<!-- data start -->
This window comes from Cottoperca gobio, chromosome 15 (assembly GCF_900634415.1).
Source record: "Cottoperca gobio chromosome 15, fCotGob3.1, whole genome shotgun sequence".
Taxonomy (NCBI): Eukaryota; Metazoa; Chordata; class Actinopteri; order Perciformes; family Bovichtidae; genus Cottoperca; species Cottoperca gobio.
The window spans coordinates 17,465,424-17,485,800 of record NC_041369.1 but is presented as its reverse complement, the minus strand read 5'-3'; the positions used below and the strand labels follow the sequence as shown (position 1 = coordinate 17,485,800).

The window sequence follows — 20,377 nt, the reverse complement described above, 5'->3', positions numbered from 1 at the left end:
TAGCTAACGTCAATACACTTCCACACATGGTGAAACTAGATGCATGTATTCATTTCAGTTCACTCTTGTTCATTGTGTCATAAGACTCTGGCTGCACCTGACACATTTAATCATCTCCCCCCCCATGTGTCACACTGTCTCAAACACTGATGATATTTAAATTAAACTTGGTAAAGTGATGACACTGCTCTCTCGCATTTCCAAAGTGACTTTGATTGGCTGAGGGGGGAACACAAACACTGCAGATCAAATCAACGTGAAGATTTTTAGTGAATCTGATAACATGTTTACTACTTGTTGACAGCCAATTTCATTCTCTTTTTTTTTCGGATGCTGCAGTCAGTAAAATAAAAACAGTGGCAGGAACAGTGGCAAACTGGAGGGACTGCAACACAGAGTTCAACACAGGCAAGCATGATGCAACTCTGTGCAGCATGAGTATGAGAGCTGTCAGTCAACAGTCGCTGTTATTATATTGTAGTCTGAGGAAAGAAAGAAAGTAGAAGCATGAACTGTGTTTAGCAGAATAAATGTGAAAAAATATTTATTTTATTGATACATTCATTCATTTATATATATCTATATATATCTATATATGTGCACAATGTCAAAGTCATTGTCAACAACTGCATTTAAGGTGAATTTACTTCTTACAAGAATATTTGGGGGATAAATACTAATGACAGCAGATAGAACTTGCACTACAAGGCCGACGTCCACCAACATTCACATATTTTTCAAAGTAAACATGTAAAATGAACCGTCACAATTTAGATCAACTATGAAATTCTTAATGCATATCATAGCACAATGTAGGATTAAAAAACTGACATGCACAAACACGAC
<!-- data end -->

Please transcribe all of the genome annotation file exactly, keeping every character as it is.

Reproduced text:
This window comes from Cottoperca gobio, chromosome 15 (assembly GCF_900634415.1).
Source record: "Cottoperca gobio chromosome 15, fCotGob3.1, whole genome shotgun sequence".
Taxonomy (NCBI): Eukaryota; Metazoa; Chordata; class Actinopteri; order Perciformes; family Bovichtidae; genus Cottoperca; species Cottoperca gobio.
The window spans coordinates 17,465,424-17,485,800 of record NC_041369.1 but is presented as its reverse complement, the minus strand read 5'-3'; the positions used below and the strand labels follow the sequence as shown (position 1 = coordinate 17,485,800).

The window sequence follows — 20,377 nt, the reverse complement described above, 5'->3', positions numbered from 1 at the left end:
TAGCTAACGTCAATACACTTCCACACATGGTGAAACTAGATGCATGTATTCATTTCAGTTCACTCTTGTTCATTGTGTCATAAGACTCTGGCTGCACCTGACACATTTAATCATCTCCCCCCCCATGTGTCACACTGTCTCAAACACTGATGATATTTAAATTAAACTTGGTAAAGTGATGACACTGCTCTCTCGCATTTCCAAAGTGACTTTGATTGGCTGAGGGGGGAACACAAACACTGCAGATCAAATCAACGTGAAGATTTTTAGTGAATCTGATAACATGTTTACTACTTGTTGACAGCCAATTTCATTCTCTTTTTTTTTCGGATGCTGCAGTCAGTAAAATAAAAACAGTGGCAGGAACAGTGGCAAACTGGAGGGACTGCAACACAGAGTTCAACACAGGCAAGCATGATGCAACTCTGTGCAGCATGAGTATGAGAGCTGTCAGTCAACAGTCGCTGTTATTATATTGTAGTCTGAGGAAAGAAAGAAAGTAGAAGCATGAACTGTGTTTAGCAGAATAAATGTGAAAAAATATTTATTTTATTGATACATTCATTCATTTATATATATCTATATATATCTATATATGTGCACAATGTCAAAGTCATTGTCAACAACTGCATTTAAGGTGAATTTACTTCTTACAAGAATATTTGGGGGATAAATACTAATGACAGCAGATAGAACTTGCACTACAAGGCCGACGTCCACCAACATTCACATATTTTTCAAAGTAAACATGTAAAATGAACCGTCACAATTTAGATCAACTATGAAATTCTTAATGCATATCATAGCACAATGTAGGATTAAAAAACTGACATGCACAAACACGAC